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William “Bill” Frederick Hertz, a longtime executive with Mann Theatres and a former chairman of the Hollywood Walk of Fame, died Aug. 19 at his home in Tarzana, Calif., of complications from heart surgery. He was 84.
Hertz is one of the few noncelebrities whose handprints and footprints are in the forecourt of the Chinese Theatre in Hollywood. He was so honored in 1999. For more than two decades, he oversaw the handprint and footprint ceremonies for Grauman’s Chinese and served as master of ceremonies for the dedication and installation of hundreds of stars on the Walk of Fame.
Hertz was the longtime director of marketing and public relations at Mann until he retired in 1991. He later served the company as a consultant.
Fred Crane, whose Southern accent won him a slot as one of Scarlett O’Hara’s beaus and the opening line in “Gone With the Wind,” died Aug. 21 in Barnesville, Ga., of complications from diabetes. He was 90.
Crane played one of the Tarleton twins in the 1939 classic; the other was played by George Reeves.
Born in New Orleans, Crane stumbled into his role on “GWTW.” He was not yet an actor when he accompanied a cousin who wanted to audition for the movie. The casting director liked the 20-year-old’s Southern twang, and he wound up being cast.
Crane also had roles in the 1949 Cisco Kid movie “The Gay Amigo” and acted on television during the 1960s. He also hosted a classical music radio show in Los Angeles for 40 years.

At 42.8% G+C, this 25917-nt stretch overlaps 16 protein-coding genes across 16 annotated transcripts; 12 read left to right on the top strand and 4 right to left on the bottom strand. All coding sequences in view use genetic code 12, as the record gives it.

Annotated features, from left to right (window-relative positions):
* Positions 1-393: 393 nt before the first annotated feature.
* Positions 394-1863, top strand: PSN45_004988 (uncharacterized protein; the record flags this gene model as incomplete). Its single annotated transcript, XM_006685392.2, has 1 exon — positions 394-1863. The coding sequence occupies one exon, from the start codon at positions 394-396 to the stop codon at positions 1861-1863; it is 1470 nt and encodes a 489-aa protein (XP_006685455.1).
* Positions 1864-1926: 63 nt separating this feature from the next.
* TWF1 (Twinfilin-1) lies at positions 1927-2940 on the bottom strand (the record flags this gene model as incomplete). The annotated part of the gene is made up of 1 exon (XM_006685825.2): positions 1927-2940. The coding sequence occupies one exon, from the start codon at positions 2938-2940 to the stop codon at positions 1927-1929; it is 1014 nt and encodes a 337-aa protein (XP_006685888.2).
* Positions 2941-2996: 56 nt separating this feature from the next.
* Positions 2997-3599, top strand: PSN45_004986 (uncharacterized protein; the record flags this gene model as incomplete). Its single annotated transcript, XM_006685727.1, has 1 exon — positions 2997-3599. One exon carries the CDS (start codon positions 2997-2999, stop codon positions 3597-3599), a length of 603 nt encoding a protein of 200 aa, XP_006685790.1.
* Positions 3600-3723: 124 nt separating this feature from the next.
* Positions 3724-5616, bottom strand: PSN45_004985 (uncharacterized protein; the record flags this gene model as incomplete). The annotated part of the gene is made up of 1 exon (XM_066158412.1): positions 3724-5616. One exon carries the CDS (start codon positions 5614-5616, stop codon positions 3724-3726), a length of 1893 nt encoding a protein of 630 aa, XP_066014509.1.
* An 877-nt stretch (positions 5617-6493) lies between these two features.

Steve Foley, who played drums with the Replacements at the tail end of their career, died during the weekend in Minneapolis. He was 49.
According to local media reports, he died after accidentally overdosing on prescription medication.
The 1990 selection of Foley as the substitute for original Replacements drummer Chris Mars has become the stuff of legend.
According to Jim Walsh’s oral history “All Over but the Shouting,” frontman Paul Westerberg and bassist Tommy Stinson bumped into Foley at a local bar and procured a ride from him to an audition. In the car was a copy of the new Replacements album, “All Shook Down.” When Foley inquired about the drumming gig, Westerberg and Stinson looked at each other and told Foley, “You’re already in.”
Foley then played with the band on its final tour, including its last show on July 4, 1991, at Chicago’s Grant Park. Afterward, he and his brother Kevin joined Stinson’s band Bash & Pop. Of late, he was working as a car salesman in Minneapolis.
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